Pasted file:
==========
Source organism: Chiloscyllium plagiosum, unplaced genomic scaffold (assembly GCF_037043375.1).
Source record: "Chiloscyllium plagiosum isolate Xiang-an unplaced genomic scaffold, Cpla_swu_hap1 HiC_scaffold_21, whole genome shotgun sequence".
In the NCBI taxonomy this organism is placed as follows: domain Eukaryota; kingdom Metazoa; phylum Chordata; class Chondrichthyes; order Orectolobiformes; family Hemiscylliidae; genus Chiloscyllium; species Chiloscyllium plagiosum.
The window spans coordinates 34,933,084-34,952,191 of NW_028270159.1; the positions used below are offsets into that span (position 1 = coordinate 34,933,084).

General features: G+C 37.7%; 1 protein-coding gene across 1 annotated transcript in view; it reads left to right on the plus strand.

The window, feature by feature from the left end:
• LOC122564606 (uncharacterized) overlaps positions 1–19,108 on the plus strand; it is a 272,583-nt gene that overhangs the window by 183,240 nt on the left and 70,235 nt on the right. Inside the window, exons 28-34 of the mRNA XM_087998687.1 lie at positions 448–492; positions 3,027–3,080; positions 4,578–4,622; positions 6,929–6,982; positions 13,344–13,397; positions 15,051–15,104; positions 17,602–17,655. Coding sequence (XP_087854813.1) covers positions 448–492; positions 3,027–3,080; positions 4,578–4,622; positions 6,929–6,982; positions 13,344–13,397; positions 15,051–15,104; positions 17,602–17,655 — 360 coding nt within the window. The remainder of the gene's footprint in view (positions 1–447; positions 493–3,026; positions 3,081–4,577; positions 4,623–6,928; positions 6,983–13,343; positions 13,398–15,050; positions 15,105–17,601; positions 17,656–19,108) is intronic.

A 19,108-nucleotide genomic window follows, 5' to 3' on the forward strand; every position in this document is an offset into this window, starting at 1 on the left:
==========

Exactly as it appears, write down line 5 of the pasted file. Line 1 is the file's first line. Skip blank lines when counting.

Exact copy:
General features: G+C 37.7%; 1 protein-coding gene across 1 annotated transcript in view; it reads left to right on the plus strand.